Lower St. Croix communities prepare for possible major flood

Stillwater builds a dike as water begins to climb toward potentially historic levels.




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Dike construction, April 6, 2023. (Greg Seitz/St. Croix 360)

The city of Stillwater has nearly completed work on a nearly half-mile long dike along its riverfront, as the St. Croix River begins a spring flood that could be historic. With help from volunteer sandbaggers, city crews and contractors have constructed a wall stretching from the Dock Café on the south end to Stillwater Marina on the north.

The dike is constructed with sand hauled in from Miller Excavating’s quarry near the Boom Site, and shaped with bulldozers and compactors. The sand is then covered with sheets of plastic, which are held down by sandbags. Concrete Jersey barriers are also used to fortify the construction.

Forecasts for high water have continued to hold as melting has begun. This week, the St. Croix finally started climbing and is anticipated to jump up sharply in the days ahead. Between this Sunday and next Thursday, the National Weather Service predicts the St. Croix will rise about three feet, with no signs of slowing down.

The federal agency sees a 50 percent chance the river will hit about 691 feet above sea level, pushing into what is considered a major flood. There is an approximately 80 percent chance it will reach the threshold of 689 feet above sea level. That would put it in the top five floods of the past century or so.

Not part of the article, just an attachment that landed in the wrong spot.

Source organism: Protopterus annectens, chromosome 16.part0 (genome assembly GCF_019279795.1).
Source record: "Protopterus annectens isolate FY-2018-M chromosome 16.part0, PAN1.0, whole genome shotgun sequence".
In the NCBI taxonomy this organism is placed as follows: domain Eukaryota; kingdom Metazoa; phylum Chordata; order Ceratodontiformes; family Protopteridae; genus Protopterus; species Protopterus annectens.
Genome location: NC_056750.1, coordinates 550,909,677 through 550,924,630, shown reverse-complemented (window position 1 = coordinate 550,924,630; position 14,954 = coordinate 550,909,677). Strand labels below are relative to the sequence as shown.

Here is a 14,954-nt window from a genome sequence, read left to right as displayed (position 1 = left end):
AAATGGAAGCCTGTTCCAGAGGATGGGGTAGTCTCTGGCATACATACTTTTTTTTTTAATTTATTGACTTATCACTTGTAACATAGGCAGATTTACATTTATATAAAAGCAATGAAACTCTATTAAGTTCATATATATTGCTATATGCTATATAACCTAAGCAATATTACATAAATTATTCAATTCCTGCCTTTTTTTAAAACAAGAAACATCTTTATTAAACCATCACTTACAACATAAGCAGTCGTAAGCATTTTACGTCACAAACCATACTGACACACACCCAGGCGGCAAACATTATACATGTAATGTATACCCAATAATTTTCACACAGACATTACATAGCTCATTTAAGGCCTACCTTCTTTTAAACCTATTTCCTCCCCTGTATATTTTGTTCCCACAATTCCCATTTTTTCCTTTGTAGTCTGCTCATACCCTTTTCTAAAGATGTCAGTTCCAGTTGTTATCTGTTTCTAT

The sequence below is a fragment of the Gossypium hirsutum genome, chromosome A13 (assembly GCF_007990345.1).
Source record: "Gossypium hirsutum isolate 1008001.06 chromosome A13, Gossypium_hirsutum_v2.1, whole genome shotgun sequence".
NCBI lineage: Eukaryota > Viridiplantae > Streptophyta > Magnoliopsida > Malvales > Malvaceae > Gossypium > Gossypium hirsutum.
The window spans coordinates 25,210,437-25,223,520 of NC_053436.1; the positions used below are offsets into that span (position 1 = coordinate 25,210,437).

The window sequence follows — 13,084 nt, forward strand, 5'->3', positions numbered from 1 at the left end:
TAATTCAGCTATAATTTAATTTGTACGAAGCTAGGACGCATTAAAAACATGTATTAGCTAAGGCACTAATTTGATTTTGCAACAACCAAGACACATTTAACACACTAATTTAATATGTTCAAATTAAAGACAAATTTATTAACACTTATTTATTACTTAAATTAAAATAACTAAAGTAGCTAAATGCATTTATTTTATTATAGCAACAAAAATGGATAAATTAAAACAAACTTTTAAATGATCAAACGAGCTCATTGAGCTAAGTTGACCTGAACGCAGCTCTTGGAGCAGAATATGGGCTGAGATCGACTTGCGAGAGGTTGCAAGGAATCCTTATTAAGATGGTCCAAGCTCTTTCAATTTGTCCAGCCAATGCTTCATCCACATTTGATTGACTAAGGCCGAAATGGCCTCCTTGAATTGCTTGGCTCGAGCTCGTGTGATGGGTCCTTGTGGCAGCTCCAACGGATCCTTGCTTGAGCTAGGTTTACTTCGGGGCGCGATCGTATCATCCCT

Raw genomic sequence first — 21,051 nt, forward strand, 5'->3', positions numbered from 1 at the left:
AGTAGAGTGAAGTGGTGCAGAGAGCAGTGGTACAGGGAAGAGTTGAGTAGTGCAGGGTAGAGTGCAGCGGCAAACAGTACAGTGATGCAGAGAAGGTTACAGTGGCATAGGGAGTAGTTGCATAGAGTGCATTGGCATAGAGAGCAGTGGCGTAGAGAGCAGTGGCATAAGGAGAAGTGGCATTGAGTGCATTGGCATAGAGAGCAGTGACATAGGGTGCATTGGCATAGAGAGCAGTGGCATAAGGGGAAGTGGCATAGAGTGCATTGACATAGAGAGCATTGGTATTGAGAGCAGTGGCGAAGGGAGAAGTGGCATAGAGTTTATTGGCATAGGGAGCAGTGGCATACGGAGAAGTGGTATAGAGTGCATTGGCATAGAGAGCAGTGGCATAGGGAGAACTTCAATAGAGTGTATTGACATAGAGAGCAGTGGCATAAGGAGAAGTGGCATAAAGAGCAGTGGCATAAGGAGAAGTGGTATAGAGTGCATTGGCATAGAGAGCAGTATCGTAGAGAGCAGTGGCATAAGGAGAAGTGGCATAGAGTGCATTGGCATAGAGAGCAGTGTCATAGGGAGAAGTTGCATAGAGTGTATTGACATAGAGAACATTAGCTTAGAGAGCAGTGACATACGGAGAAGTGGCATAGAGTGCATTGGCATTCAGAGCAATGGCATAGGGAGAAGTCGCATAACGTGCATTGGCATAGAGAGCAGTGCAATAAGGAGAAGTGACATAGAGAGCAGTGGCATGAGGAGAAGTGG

RankDateRiver Level
1April 18, 196594.10 ft
2April 27, 200192.30 ft
3April 16, 196992.20 ft
4April 12, 199790.45 ft
5April 14, 195289.70 ft
6March 31, 201988.48 ft
7June 28, 199387.90 ft
8June 27, 201487.63 ft
9April 6, 198687.50 ft
10April 30, 197587.30 ft

Under the most likely peak scenarios, expected impacts could include flooding of Bayport’s Lakeside Park and overtopping of the dam gates on the Willow River’s outlet at Lake Mallalieu. A little higher, and Highway 95 between Afton and Bayport could be affected.

The city of Bayport recently announced it has about 2,500 sandbags available for citizens to use to protect their property. Sandbagging is planned to continue. Xcel Energy is also monitoring the situation and will remove gas and electric meters if they are threatened by flood waters.

As for timing, the greatest chance of a peak comes during the week of April 17. The highest water, worst case scenario shows a 10 to 25 percent chance of hitting 693 feet above sea level sometime between April 10 and 24.